High on ambitions
A month ago, Maria pitched for us at START Summiteer, the START Summit pitching competition — and won the Consumer Goods category. We talked about her experience at the event and why SQIN is more than just her project.
Maria, it’s been a month since you successfully pitched us to win the Consumer Goods category. How did that feel?
It was totally exciting, because of course you knew beforehand who was going to be there — highly talented and sophisticated people. The connection to St. Gallen, one of the leading elite universities in business, has always been something I have great respect for.
Because the event was digital, you waited in some kind of backstage room and when you were suddenly brought over to the stage, it was immediately very exciting. And even though you haven’t been on an actual stage, everyone was delighted.
Actually, you could be much more happy in private and with the people around you, because you weren’t in public.
In addition, this pitching competition was a completely new forum for SQIN. The whole team did a bang-up job in Q1 and it was just nice to crown our new beginning with this achievement.
What was the feedback you received after pitching at START Summiteer?
I actually got very different feedback because, of course, it came from different perspectives.
One thing I was glad about, for example, was that every jury member approached me afterwards. They all told me what they liked about our pitch in detail. That was extremely valuable!
The feedback on LinkedIn was also absolutely overwhelming. There were so many unbelievable people who congratulated us and some of them also cheered for us live. Some people were even in constant contact with me during the event, including our investors. That was a great way for us to strengthen our network.
Even after the event, the result was a huge boost for our whole team.
The round win was a fantastic success! Is there anything that has changed for SQIN through this — any doors that have opened up?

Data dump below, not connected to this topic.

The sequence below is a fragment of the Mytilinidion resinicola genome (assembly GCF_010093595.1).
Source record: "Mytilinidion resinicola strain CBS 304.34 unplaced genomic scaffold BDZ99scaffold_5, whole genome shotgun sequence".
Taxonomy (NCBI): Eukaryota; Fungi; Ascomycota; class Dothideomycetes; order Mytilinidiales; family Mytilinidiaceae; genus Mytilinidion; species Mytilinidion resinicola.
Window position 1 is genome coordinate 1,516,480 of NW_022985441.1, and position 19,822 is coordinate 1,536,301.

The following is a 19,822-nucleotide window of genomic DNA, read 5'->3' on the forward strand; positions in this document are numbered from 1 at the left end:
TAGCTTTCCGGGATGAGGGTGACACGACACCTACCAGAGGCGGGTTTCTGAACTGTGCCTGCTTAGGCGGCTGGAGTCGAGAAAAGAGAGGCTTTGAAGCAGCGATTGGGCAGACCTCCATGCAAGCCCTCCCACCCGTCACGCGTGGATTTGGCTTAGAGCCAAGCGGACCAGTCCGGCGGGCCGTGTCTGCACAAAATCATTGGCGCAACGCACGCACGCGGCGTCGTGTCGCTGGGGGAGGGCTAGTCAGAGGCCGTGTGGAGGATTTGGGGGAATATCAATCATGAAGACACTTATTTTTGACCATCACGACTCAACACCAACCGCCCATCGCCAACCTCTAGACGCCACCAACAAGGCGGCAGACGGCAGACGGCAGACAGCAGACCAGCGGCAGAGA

Basically, nothing has changed gigantically or turned upside down. Even before that, we were a great and strong team, which is what we value most. But I had the feeling that the team benefited from officially getting the great feedback that we as founders so often receive internally.
It also drew our network, that was rooting for us, much closer together with us.
I, for my part, am super high on ambitions now — I’ve tasted blood!
Of course, we want to show that we didn’t win just like that and that we have really earned this. We are not just a great consumer good — we want to do good for our users and improve their well-being!
Before SQIN was founded, you worked successfully for a corporate for quite a long time. Presentations were certainly part of your everyday work there. But pitching startups didn’t play a role in your life until last year. In the meantime, however, this is practically routine for you. Are you still nervous ahead of it?
The fact that SQIN somehow has my DNA means that it doesn’t feel like I’m “just” presenting a service or product. You are practically introducing your own baby. Therefore, I’m not worried about being unprepared or not being able to answer the questions. So I’m not at all afraid of performing poorly.
My excitement rather comes from the fear that one’s sweat and work might not be recognized by others. After all, you want to show what you’ve created and that it’s great.
However, I need exactly this tension to perform well. I am very familiar with such situations due to my time in competitive sports: you are training for a very long time and ultimately have only a few opportunities to show your capacity. Everything has to be spot on — that has stuck with me.
Do you have any tips for all (future) founders who want to take part in such a pitching competition?
Don’t overthink or doubt your vision — be authentic and believe in yourself!
Also, you should not try to participate in something like this for others, it should be your intrinsic motivation!
It gives me a lot of energy and motivation to reach such milestones. But for other people that just means negative stress. Such competitions do not suit everyone and every company culture. So you should ask yourself: is it worth the effort for the expected output? And then you should decide.